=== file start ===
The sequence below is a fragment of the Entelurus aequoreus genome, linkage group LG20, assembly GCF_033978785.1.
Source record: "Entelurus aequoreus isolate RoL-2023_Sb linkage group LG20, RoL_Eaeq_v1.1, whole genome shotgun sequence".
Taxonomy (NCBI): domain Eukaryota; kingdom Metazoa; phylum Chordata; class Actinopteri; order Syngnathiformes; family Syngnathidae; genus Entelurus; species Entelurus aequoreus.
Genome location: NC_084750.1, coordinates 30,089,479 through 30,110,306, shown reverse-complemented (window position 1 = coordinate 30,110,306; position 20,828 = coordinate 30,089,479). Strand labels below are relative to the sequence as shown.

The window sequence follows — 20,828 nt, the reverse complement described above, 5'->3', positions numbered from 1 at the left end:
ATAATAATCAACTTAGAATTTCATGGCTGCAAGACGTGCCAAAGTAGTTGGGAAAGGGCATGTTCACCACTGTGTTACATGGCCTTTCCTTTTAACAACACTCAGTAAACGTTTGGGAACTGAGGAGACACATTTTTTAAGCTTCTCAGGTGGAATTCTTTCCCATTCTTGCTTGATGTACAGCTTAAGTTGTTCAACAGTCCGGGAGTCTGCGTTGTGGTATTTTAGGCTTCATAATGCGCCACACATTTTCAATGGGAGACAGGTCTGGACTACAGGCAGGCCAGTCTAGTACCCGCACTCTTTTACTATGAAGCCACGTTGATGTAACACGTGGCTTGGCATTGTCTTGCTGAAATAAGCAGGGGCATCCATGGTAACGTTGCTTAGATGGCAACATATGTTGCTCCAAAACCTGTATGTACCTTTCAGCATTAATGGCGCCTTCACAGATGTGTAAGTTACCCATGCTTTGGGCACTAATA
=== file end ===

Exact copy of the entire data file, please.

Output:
The sequence below is a fragment of the Entelurus aequoreus genome, linkage group LG20, assembly GCF_033978785.1.
Source record: "Entelurus aequoreus isolate RoL-2023_Sb linkage group LG20, RoL_Eaeq_v1.1, whole genome shotgun sequence".
Taxonomy (NCBI): domain Eukaryota; kingdom Metazoa; phylum Chordata; class Actinopteri; order Syngnathiformes; family Syngnathidae; genus Entelurus; species Entelurus aequoreus.
Genome location: NC_084750.1, coordinates 30,089,479 through 30,110,306, shown reverse-complemented (window position 1 = coordinate 30,110,306; position 20,828 = coordinate 30,089,479). Strand labels below are relative to the sequence as shown.

The window sequence follows — 20,828 nt, the reverse complement described above, 5'->3', positions numbered from 1 at the left end:
ATAATAATCAACTTAGAATTTCATGGCTGCAAGACGTGCCAAAGTAGTTGGGAAAGGGCATGTTCACCACTGTGTTACATGGCCTTTCCTTTTAACAACACTCAGTAAACGTTTGGGAACTGAGGAGACACATTTTTTAAGCTTCTCAGGTGGAATTCTTTCCCATTCTTGCTTGATGTACAGCTTAAGTTGTTCAACAGTCCGGGAGTCTGCGTTGTGGTATTTTAGGCTTCATAATGCGCCACACATTTTCAATGGGAGACAGGTCTGGACTACAGGCAGGCCAGTCTAGTACCCGCACTCTTTTACTATGAAGCCACGTTGATGTAACACGTGGCTTGGCATTGTCTTGCTGAAATAAGCAGGGGCATCCATGGTAACGTTGCTTAGATGGCAACATATGTTGCTCCAAAACCTGTATGTACCTTTCAGCATTAATGGCGCCTTCACAGATGTGTAAGTTACCCATGCTTTGGGCACTAATA